How ex-PM Malcolm Turnbull brought some Christmas cheer to Wayside Chapel

Former prime minister Malcolm Turnbull serves lunch during the annual Wayside Chapel Christmas lunch and street party in Kings Cross, Sydney. Source: AAP

Former prime minister Malcolm Turnbull paid tribute to firefighters and helped serve free meals during Christmas celebrations at Sydney's Wayside Chapel.

Malcolm Turnbull has paid tribute to the firefighters working through Christmas as he and wife Lucy helped serve free meals at Sydney's Wayside Chapel.

The former prime minister acknowledged that many Australians - including firefighters and defence personnel - were not home with their families.

He told attendees at the homeless charity's Christmas street party that in NSW and South Australia, thousands were putting themselves in harm's way to keep communities safe.

Mr Turnbull poses for a photo with a local after helping out serving food.
Mr Turnbull poses for a photo with a local after helping out serving food.

"So, pray for the firefighters, support them however you can," Mr Turnbull told the crowd.

"They need our help, they need the support of governments, of the community, they need more support than ever."

The Turnbulls weren't the only helpers at Wayside's largest public event, with actor Claudia Karvan and Santa also making an appearance.

Wayside chief executive Jon Owen said he loved how the party, now in its 15th year, put politicians "next to people who have woken up in the gutter, next to a businessman, next to a grieving widow".

"And yet, we're all just two people sitting in a gutter, sharing a glass of Coke and a nice plate of Christmas lunch," Pastor Owen told AAP on Wednesday.

He noted the hundreds and hundreds of people sitting down for a meal were doing "something that's quite radical".

"If you look up and down, you'll hardly see anyone on a mobile phone," he said.

The former-PM handing out food at Wayside Chapel.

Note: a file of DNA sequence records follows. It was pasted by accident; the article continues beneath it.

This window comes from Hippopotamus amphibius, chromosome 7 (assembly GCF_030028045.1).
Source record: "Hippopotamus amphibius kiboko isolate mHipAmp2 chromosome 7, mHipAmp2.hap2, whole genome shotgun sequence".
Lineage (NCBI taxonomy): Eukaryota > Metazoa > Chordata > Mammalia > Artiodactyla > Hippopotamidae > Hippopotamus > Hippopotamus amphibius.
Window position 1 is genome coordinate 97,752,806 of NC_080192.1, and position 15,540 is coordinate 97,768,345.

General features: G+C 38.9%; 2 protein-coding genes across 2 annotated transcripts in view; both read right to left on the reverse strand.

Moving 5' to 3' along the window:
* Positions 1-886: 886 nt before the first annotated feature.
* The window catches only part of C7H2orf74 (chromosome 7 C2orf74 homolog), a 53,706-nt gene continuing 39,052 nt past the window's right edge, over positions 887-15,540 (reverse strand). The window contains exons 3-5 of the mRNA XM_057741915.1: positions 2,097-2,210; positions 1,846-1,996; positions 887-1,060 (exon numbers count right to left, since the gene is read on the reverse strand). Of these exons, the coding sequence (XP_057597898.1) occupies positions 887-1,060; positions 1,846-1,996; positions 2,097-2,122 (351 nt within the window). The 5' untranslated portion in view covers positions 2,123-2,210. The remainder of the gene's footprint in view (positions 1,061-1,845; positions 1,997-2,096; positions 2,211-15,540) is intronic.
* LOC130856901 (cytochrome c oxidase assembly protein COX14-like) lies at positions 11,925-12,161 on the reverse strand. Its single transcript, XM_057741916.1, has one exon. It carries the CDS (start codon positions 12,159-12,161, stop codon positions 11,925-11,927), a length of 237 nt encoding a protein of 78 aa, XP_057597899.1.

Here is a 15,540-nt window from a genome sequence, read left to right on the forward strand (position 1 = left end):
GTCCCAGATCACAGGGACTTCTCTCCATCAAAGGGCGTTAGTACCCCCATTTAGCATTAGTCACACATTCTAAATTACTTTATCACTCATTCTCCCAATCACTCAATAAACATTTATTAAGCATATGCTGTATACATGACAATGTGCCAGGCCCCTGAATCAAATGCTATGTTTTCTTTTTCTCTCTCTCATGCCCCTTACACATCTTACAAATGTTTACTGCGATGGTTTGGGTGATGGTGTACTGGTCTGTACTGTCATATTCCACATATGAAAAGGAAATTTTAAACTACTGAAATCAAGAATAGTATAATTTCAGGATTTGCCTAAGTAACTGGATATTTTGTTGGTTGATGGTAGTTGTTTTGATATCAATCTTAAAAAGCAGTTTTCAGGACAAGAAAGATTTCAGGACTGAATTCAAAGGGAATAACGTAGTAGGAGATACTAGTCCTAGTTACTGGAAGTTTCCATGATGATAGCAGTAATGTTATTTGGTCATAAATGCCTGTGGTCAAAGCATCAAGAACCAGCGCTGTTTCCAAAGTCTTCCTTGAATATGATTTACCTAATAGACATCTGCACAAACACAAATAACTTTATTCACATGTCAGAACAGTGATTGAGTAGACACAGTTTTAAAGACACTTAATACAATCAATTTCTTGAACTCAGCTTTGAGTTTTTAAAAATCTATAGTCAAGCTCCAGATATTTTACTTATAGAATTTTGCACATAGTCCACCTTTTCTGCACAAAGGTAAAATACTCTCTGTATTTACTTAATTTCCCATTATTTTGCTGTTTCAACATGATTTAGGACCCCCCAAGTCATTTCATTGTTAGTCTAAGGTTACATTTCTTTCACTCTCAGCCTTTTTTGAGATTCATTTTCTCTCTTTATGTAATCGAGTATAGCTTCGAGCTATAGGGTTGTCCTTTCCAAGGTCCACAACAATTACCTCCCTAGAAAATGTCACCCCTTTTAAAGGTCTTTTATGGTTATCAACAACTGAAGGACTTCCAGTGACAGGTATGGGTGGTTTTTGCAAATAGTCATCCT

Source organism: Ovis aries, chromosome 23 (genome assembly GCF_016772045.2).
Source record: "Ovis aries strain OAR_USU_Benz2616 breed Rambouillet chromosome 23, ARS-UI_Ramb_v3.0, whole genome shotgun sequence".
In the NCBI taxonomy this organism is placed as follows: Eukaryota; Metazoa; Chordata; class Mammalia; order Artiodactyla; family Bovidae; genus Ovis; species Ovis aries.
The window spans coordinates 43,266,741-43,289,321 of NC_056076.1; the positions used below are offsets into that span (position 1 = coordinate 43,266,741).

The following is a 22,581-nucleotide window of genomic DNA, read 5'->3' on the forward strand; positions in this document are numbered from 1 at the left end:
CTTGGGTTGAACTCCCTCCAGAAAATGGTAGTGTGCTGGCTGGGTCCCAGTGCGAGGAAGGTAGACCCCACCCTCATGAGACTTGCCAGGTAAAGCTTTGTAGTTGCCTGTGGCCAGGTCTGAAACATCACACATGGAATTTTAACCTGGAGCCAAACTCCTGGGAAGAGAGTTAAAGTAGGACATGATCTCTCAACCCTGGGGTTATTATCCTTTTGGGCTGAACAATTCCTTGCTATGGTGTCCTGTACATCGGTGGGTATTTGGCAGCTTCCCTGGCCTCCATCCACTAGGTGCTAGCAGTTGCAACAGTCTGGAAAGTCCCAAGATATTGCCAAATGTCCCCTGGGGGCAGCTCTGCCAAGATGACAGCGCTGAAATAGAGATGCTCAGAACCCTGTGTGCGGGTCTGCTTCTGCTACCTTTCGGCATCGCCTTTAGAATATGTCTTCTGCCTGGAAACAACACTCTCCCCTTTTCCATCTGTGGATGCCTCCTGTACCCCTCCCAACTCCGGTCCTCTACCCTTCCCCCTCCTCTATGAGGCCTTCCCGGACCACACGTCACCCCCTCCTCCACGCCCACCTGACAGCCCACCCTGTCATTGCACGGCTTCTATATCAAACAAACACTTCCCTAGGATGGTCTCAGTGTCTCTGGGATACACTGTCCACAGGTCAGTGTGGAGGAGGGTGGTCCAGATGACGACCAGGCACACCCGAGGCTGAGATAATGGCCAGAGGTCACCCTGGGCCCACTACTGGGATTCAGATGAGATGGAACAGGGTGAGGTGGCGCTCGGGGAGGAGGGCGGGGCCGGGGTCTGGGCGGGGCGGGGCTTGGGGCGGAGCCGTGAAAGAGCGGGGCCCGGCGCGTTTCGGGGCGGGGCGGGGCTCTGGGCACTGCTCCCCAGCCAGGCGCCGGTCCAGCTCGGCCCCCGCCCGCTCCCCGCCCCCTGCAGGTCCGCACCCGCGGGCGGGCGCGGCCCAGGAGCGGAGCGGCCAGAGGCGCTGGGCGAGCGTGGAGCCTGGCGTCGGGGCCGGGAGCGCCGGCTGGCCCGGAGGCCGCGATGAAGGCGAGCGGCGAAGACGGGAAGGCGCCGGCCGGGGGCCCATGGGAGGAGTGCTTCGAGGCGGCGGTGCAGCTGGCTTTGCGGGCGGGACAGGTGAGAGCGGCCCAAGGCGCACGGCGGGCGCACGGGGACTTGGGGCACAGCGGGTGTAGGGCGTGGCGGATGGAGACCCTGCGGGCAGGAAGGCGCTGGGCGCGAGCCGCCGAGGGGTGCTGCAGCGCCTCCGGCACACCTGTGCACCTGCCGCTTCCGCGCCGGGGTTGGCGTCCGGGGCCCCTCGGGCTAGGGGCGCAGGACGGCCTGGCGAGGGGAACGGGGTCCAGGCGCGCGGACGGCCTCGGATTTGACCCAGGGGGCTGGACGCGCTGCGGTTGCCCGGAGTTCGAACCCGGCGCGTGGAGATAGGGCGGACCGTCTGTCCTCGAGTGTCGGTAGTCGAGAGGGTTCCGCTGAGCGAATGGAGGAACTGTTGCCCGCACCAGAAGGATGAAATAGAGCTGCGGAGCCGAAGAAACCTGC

The former-PM handing out food at Wayside Chapel.

"Everyone's just sitting there talking to people next to them and at the end of the day, being present to each other is the greatest gift we can give."

Volunteer Felicity Powell said it was her fourth or fifth year involved in the event, and she always brought along her family.

"I feel like this is, for me, my family. I love coming here, I love the visitors, I love the workers, I love the environment, the experience," she said.

"There's no transaction, there's no financials involved, this is purely just kindness, compassion and love."

Meanwhile, at The Exodus Foundation in Ashfield, federal opposition leader Anthony Albanese helped serve more than 55 turkeys, 80 hams and 2700 mini-puddings.

Reverend Bill Crews said the free Christmas lunch for the needy was "one of our best events ever" and they had seen at least 2000 people join them for a meal.

Prime Minister Scott Morrison, in his Christmas message released on Tuesday, also gave his thanks to firefighters, as well as the defence forces who are on duty overseas.

"They are a reminder of why this country is amazing and they are a reminder of what we've got to give thanks for," he said.

"Despite great challenges, Australians have stood up, showed tremendous spirit and have responded."

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